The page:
Meet Me in St. Louis & Other Turn-of-the-20th-Century Americana—Despite being a floating city, Columbia is still a floating city in 1912. So Levine drew upon films that portrayed a highly idealized view of picket-fenced American life at that time. Films like Vincente Minnelli’s immortal 1944 classic Meet Me in St. Louis, which is like a Technicolor postcard from a bygone age that never was. Or later films The Music Man and Hello, Dolly! The latter film, starring Barbra Streisand and Walter Matthau, is by no means a stranger to sci-fi, having been WALL-E’s favorite movie. So if you combine these front-porch idylls with Cloud City, you’ve got a pretty good idea of what Columbia looks like. Of course that combination also means we’ve got some pretty heavy…
…Steampunk—The retro-futurism aesthetic that imagines contemporary or future technology as powered entirely by steam. It’s the go-to mode in movies, like Guy Ritchie‘s Sherlock Holmes films, of envisioning bygone eras as being more sophisticated than they really were. For the apex of steampunk see Sky Captain and the World of Tomorrow, which, with its airships, including one that practically could be called a floating city, left its mark on BioShock.
The Shining & Blue Velvet—Of course, the BioShock series has always had a touch of horror cinema about it. Infinite is going for something a little bit more subtle: to mine an all-American milieu of its inherent eeriness the way that David Lynch did to Lumberton in Blue Velvet or Stanley Kubrick to the Overlook Hotel in The Shining. How do you create terror in environs that are the furthest thing from terrifying? Yet another way Levine has raised the bar this time around.
The Pinkertons—The legendary private security and detection organization was a mainstay in strikebreaking and outlaw-hunting in the late 19th and early 20th centuries, and frequent Western movie villains. You’ll remember their prominent appearance in Butch Cassidy and the Sundance Kid as the ruthless enforcers who track down Butch & Sundance’s Hole in the Wall gang.
Kinetoscopes—Rather than using traditional cutscenes to impart exposition, most of what you need to know about the world of Columbia is learned on the fly. However, crucial intel can be gleaned along the way by stopping to gaze into a kinetoscope. You know a kinetoscope, right? It’s a wooden box with a sprocket apparatus, into which you gaze through a viewfinder to look at a series of flip card images that, when turned, create the illusion of movement. It’s like a mechanical flip book, and is usually considered an early precursor of cinema itself. A kinetoscope works pretty much exactly like a motion picture, except that it’s not projected onto a screen.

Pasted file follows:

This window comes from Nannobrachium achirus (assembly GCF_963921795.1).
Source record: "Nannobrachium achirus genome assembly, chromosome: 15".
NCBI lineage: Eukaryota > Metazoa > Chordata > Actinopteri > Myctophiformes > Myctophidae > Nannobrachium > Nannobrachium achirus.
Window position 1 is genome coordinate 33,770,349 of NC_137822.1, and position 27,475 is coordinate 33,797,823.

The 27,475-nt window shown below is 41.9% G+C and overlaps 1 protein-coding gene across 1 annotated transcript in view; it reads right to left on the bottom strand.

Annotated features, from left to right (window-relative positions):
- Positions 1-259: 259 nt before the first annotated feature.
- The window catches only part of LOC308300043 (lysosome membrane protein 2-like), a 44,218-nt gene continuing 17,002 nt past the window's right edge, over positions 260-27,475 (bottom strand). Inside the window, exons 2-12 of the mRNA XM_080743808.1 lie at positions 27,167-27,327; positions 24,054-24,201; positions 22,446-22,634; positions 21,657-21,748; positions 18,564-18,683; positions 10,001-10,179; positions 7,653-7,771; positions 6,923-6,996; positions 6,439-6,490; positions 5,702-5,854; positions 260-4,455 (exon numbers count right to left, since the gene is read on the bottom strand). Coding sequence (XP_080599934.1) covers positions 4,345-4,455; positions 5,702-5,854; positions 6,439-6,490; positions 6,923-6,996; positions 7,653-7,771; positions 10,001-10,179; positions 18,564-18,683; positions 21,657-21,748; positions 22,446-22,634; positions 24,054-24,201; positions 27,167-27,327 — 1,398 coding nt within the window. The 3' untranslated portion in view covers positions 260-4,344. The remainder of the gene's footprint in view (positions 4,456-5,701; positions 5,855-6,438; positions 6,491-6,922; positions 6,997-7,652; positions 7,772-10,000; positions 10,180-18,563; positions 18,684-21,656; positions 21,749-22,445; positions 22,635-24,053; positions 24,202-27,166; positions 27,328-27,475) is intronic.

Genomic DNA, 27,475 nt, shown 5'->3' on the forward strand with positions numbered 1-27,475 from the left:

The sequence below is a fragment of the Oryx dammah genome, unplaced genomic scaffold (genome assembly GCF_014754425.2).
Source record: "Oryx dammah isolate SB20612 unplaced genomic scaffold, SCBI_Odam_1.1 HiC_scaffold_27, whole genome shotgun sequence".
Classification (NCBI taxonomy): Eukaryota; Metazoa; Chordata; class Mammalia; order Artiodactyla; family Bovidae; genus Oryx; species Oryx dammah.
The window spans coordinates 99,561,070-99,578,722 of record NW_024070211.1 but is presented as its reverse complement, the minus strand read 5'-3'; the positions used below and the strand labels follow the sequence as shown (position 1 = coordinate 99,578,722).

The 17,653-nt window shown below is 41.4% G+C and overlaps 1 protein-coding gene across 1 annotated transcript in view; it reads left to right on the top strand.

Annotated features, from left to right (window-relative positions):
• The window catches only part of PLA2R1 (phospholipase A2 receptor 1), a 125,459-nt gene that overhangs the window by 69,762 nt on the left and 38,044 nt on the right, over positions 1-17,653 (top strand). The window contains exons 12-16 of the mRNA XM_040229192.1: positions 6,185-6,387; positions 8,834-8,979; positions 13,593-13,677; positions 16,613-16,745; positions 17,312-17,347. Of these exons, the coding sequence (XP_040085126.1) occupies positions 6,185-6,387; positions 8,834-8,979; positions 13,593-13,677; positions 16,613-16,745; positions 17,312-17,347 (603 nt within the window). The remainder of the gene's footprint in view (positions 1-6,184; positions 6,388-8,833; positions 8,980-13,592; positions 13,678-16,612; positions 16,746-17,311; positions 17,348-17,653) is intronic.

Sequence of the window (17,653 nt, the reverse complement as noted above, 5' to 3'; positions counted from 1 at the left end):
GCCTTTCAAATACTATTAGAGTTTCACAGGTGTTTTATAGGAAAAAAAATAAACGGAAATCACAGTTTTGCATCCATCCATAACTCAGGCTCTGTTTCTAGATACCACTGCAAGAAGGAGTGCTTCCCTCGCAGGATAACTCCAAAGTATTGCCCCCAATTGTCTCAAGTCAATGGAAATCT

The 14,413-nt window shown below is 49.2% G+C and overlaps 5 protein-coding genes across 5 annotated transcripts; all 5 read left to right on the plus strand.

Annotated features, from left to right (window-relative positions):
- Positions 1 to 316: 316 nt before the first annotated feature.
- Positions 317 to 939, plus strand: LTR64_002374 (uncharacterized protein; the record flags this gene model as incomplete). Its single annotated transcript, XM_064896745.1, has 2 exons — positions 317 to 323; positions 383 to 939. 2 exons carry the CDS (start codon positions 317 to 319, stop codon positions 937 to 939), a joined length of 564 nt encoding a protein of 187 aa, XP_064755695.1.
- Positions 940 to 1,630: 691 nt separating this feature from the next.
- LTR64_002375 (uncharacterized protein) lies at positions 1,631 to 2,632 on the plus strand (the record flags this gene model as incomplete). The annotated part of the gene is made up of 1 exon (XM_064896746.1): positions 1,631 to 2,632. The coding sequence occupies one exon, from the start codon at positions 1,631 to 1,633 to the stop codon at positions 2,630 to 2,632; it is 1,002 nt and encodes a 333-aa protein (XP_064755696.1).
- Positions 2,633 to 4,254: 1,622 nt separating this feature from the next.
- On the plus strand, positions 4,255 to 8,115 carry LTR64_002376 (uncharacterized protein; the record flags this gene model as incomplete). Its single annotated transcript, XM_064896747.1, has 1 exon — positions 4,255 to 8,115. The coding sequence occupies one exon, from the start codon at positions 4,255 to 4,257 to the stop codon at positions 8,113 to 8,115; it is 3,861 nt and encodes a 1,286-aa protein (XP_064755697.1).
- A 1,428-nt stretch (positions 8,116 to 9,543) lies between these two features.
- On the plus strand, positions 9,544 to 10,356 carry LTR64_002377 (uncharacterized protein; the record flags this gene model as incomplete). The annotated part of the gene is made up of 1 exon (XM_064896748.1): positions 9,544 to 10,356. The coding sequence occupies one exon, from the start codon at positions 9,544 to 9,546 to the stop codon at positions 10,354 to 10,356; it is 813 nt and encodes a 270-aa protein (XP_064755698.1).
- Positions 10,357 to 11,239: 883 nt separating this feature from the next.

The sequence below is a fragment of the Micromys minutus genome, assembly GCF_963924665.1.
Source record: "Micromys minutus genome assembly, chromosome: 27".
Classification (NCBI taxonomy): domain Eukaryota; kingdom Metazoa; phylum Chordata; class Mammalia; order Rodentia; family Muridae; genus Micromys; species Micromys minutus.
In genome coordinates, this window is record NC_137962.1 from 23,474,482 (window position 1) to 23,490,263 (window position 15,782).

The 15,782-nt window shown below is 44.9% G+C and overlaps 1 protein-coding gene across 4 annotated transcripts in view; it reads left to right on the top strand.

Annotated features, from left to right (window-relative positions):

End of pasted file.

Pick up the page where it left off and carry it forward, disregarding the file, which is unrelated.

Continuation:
Revenge of the Jedi—Okay, this last one is not an influence on the game, since it never even existed in real life. But it is an interesting allusion. After you’ve rescued and partnered with Elizabeth, she can give you the power to open rifts in the space-time continuum to travel to other times and places. One of those places is Paris. The time? 1983. The year we all know Return of the Jedi came out. Except that the movie theater marquee in Paris reads Revenge of the Jedi. That was George Lucas’ original title for his conclusion to the Original Star Wars Trilogy, until he decided that it’s not in the Jedi way to take revenge. Several posters bearing the name Revenge of the Jedi were released, however, in early 1983 before the change to Return of the Jedi was made official. Get thee to eBay to find where you can buy one online.
Do you plan on playing BioShock Infinite? And which of these cinematic influences/shout-outs is your favorite?
Follow Christian Blauvelt on Twitter @Ctblauvelt
[Photo Credit: 2K Games]